Lance Winters became interested in absinthe after working five years as a moonshiner. Recently, his St. George Absinthe Vert was cleared for sale. “Absinthe is the pinnacle of the distiller’s art form,” he says. “It exemplifies all the things that are difficult to do but beautiful when achieved. The anise, the wormwood, the fennel– these are three very powerful ingredients, aromatically and flavor-wise. It’s like getting a whole bunch of strong voices in one room and getting them to harmonize.” At times, it can go terribly wrong. There has certainly been no shortage of nasty absinthe over the years. But, as Winters says, “when it works, it can give you goosebumps.”
St. George has a more robust flavor than Lucid, which is admittedly toned down for an American market. It has an herbal, earthy bouquet, and packs such a wallop that it almost makes my tongue feel numb, like a potent bleu cheese. Another absinthe cleared for distribution is Kübler, a Swiss absinthe. (Kübler lobbied extensively to get the U.S. absinthe ban repealed.) As an Absinthe Blanc, or clear absinthe, Kübler may lack the flair of the green-yellow louche, but perhaps audiences will eventually forgo the drama and settle for flavor.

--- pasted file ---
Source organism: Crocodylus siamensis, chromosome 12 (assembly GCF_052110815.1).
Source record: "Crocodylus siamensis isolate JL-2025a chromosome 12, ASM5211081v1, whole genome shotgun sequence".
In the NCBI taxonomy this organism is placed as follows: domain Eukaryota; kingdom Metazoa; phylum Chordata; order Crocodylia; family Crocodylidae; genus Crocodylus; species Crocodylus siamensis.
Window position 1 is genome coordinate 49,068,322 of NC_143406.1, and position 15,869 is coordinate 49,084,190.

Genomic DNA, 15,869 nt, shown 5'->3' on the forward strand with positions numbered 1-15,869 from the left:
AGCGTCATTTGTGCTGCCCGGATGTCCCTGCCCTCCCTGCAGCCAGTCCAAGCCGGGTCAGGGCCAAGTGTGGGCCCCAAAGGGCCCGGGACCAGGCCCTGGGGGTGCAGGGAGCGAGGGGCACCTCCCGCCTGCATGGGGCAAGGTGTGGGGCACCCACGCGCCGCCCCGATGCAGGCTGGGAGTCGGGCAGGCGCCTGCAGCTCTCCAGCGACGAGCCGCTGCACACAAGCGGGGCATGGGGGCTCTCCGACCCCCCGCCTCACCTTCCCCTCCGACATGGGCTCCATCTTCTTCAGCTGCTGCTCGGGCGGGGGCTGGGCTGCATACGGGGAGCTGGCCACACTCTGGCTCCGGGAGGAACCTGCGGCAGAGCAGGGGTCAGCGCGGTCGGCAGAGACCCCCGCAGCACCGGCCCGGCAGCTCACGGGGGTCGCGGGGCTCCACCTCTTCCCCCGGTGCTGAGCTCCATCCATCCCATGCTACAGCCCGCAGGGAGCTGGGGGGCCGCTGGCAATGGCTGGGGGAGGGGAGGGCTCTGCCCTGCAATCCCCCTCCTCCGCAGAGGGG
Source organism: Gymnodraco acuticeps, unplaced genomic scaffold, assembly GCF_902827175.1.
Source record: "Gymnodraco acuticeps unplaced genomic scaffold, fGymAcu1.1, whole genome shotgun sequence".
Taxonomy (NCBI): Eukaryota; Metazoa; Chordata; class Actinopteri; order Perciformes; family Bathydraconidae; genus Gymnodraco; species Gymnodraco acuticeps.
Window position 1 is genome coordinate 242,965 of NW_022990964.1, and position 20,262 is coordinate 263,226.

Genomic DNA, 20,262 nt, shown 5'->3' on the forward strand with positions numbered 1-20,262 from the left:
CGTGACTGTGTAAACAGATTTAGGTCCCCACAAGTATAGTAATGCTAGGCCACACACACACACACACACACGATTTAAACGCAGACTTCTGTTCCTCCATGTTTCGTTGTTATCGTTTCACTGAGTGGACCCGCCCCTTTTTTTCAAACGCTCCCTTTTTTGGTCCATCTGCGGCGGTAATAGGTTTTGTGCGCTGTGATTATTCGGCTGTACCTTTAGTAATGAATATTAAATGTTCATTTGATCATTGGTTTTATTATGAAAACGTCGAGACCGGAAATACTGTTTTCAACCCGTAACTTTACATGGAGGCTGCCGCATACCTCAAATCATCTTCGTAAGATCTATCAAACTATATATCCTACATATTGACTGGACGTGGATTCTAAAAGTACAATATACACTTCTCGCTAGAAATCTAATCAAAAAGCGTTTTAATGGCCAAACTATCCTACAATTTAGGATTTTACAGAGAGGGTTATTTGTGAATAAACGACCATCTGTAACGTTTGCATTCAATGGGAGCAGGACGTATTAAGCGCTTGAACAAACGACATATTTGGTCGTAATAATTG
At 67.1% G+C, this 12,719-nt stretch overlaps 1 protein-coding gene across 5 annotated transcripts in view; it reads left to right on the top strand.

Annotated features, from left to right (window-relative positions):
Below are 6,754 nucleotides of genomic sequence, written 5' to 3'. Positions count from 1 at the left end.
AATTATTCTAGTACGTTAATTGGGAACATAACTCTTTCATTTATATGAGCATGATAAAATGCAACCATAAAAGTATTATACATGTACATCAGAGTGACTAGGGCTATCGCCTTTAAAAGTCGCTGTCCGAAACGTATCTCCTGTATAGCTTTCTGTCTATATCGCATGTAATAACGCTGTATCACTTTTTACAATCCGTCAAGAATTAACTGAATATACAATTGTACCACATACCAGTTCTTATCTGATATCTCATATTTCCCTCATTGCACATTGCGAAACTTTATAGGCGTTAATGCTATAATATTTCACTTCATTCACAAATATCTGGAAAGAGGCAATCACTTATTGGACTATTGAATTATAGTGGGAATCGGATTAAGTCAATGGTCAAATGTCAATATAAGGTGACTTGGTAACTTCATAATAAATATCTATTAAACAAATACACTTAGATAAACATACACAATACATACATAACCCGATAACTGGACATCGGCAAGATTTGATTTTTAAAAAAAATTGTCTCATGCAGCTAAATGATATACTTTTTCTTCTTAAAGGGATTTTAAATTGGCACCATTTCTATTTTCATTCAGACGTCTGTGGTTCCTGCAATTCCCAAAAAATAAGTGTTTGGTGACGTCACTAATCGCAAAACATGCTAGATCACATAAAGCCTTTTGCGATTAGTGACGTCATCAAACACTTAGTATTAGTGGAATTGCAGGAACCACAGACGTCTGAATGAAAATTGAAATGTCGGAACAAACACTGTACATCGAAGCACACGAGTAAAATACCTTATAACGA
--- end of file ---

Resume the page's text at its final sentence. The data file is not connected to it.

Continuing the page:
“There’s an expansion in people’s minds about what spirits are all about,” says Winters. “We saw this take place with wine, where people went from just ordering any chablis or burgundy to actually knowing the differences between grapes. We saw this in the craft brewing revolution, which took us from these horrible, bland, mass-produced beers to people making beers with these insane peaks and flavors.”